Aims: Cardiac implantable electronic devices (CIEDs) are susceptible to electromagnetic interference (EMI). Smartwatches and their chargers could be a possible source of EMI. We sought to assess whether the latest generation smartwatches and their chargers interfere with proper CIED function.
Methods and results: We included consecutive CIED recipients in two centres. We tested two latest generation smartwatches (Apple Watch and Samsung Galaxy Watch) and their charging cables for potential EMI. The testing was performed under continuous electrocardiogram recording and real-time device telemetry, with nominal and 'worst-case' settings. In vitro magnetic field measurements were performed to assess the emissions from the tested devices, initially in contact with the probe and then at a distance of 10 cm and 20 cm. In total, 171 patients with CIEDs (71.3% pacemakers-28.7% implantable cardioverter-defibrillators) from five manufacturers were enrolled (63.2% males, 74.8 ± 11.4 years), resulting in 684 EMI tests. No EMI was identified in any patient either under nominal or 'worst-case scenario' programming. The peak magnetic flux density emitted by the smartwatches was similar to the background noise level (0.81 μT) even when in contact with the measuring probe. The respective values for the chargers were 4.696 μΤ and 4.299 μΤ for the Samsung and Apple chargers, respectively, which fell at the background noise level when placed at 20 cm and 10 cm, respectively.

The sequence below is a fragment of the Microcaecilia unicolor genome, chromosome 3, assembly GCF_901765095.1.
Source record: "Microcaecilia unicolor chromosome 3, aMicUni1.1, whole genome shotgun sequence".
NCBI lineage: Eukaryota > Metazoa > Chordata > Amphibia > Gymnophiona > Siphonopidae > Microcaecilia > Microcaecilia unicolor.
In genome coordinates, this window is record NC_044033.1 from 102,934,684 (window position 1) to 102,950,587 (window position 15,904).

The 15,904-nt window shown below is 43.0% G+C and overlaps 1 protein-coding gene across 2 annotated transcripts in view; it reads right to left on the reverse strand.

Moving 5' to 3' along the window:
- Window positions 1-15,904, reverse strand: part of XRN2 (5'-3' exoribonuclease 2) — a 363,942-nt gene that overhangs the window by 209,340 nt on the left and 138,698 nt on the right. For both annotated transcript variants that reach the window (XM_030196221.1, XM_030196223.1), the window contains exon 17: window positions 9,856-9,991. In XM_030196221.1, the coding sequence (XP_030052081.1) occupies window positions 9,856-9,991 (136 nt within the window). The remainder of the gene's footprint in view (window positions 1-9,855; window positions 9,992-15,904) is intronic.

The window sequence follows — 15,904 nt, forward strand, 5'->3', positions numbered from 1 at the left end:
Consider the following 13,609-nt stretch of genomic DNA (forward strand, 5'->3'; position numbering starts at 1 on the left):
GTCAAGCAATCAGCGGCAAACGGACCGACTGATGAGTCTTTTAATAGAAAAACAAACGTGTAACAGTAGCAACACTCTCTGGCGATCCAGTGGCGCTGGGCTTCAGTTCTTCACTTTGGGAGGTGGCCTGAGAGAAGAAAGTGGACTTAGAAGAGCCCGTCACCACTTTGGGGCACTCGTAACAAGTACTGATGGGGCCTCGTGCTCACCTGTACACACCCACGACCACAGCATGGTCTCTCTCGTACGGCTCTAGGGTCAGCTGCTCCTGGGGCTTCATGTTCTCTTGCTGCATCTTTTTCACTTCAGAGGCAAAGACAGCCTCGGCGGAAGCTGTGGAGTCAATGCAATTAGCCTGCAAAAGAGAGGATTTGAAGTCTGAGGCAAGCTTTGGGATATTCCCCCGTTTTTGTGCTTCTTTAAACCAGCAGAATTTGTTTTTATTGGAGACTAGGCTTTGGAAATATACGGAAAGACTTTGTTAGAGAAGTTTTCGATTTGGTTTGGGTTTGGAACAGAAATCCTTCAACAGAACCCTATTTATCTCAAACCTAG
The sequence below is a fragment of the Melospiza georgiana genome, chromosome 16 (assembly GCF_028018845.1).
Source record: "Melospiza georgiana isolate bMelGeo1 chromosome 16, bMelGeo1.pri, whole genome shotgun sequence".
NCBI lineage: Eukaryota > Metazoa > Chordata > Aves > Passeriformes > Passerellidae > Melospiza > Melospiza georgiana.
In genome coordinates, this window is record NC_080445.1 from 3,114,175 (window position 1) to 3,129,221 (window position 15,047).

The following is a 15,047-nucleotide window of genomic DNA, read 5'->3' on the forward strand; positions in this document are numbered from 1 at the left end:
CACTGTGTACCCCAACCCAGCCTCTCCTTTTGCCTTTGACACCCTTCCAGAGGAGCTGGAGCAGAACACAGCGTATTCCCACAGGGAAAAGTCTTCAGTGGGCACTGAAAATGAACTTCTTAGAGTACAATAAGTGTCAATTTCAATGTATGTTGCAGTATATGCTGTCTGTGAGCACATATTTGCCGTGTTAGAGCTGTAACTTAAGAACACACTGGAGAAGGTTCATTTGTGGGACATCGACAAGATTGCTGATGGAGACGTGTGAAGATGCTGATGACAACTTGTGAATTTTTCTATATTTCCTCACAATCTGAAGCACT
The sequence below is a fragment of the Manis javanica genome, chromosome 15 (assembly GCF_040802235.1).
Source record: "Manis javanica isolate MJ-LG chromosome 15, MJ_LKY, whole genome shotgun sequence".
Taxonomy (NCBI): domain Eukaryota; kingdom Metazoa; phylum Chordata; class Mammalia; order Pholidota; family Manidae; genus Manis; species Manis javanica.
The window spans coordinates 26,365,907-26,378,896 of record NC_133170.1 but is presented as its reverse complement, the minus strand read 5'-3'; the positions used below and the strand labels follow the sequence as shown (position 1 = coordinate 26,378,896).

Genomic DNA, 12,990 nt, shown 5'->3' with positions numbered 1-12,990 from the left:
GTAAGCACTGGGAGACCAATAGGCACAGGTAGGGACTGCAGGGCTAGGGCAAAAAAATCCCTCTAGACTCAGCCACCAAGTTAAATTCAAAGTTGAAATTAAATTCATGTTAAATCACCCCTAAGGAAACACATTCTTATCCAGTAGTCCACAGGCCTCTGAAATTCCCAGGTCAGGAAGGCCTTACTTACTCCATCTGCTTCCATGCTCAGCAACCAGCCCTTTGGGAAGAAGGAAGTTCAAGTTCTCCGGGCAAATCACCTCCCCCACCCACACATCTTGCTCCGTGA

Conclusion: Two latest generation smartwatches and their chargers resulted in no EMI in CIED recipients. The absence of EMI in conjunction with the extremely low intensity of magnetic fields emitted by these devices support the safety of their use by CIED patients.
Keywords: Cardiac implantable electronic device; Electromagnetic interference; Smartwatch.
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